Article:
Where to Go From Here
So where do we go from here? And what is our liability if a patient on combination therapy has a fall, MVA, or overdose?
A critical first step is to inform every pain patient about the new warning. They should know that this warning is already causing some insurance carriers to screen for patients taking combinations of medications and to deny coverage. Second, every patient has to be aware of the risks of falls, MVAs, and diversion of these drugs by relatives or visitors to their home. Third, to prevent falls and MVAs, it may be safer to limit or reduce depressant dosages and raise opioid dosages.
Pure opioid overdoses without a sedative are rare in pain patients.2 Patients who concomitantly take an opioid and benzodiazepine or other depressant must be regularly monitored for evidence of sedation and impairment. For example, I recommend a monthly visit to begin with. A written special consent agreement stating the hazards of opioid and depressant use is a strong consideration. Each pain practitioner or group should set policies known to all regarding depressant dosages, number of take-home capsules/tablets, and withdrawal schedules.
Two clinical management points come to mind: when initiating a benzodiazepine or other depressant, start the dose “low and go slow” when increasing it; and regularly monitor the patient and record in the patient’s chart whether the patient is alert, has mental clarity, walks normally, and has normal blood pressure/pulse. In case the patient falls, has an MVA, or overdoses, you will have chart evidence that the patient was tolerant to the depressant and not impaired or sedated.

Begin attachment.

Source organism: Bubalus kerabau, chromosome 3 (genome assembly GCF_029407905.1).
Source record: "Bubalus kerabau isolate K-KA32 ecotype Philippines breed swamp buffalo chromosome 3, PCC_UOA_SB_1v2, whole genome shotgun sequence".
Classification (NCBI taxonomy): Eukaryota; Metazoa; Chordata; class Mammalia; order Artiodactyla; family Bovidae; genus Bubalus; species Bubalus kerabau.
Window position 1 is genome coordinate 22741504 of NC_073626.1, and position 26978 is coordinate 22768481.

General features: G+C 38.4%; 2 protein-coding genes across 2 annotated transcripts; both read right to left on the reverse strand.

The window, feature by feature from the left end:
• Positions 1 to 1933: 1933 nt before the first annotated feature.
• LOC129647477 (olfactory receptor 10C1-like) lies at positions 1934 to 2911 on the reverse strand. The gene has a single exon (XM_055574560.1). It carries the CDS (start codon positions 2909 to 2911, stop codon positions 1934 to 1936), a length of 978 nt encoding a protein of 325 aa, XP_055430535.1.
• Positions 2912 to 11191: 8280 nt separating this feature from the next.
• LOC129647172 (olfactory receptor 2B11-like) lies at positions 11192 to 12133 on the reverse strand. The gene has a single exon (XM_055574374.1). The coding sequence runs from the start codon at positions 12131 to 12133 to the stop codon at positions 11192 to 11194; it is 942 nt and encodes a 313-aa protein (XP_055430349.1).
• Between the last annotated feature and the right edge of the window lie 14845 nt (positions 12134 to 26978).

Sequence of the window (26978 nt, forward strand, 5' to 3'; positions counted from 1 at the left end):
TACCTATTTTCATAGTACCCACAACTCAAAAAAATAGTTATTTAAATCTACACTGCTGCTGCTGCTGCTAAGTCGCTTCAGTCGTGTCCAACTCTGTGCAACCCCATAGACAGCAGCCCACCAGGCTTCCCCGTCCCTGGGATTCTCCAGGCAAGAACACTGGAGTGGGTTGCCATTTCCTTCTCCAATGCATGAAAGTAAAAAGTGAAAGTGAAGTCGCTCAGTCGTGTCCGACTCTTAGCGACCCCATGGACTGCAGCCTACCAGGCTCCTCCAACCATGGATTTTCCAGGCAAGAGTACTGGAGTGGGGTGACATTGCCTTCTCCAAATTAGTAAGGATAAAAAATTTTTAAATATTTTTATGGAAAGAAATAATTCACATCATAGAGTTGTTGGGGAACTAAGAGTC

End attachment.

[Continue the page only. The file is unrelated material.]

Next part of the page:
Be clearly advised that most chronic pain patients who have been in treatment for some time may not be on only 1 but 2 or 3 CNS-depressant drugs. In addition, they may be stable, tolerant, and functioning well. Patients are not willing and should not have to reduce their depressant dosages. The FDA warning does not require any mandatory reductions. A critical point to be made in this matter is that most patients become tolerant quite rapidly to the depressant effects of benzodiazepines and other depressant drugs used in pain management. Consequently, most chronic pain patients can take 2 or 3 depressants in the same day and exhibit no evidence of respiratory depression, suppression of the cardiovascular system, constriction of the pupil, or interference with mental and physical functions.
It needs to be clear to all concerned parties that we can’t relieve pain and suffering without benzodiazepines and other depressants.5,6 Opioids are a pharmacologic relative of endorphins, while benzodiazepines are a relative of g-amino butyric acid (GABA). Both endorphins and GABA are essential for endogenous, natural pain control. Benzodiazepines may enhance the GABA system so that the pain patient may get some sleep. Also, deficiencies in this system caused by severe pain may cause excess sympathetic discharge.
Those severe, chronic pain patients who have centralized their pain will produce a constant barrage of descending sympathetic pain signals, which produce hypertension, tachycardia, hyperhidrosis, hyperthermia, fatigue, and weakness. In some chronic pain patients, only a benzodiazepine or other depressant can control the pathologic consequences of centralized pain.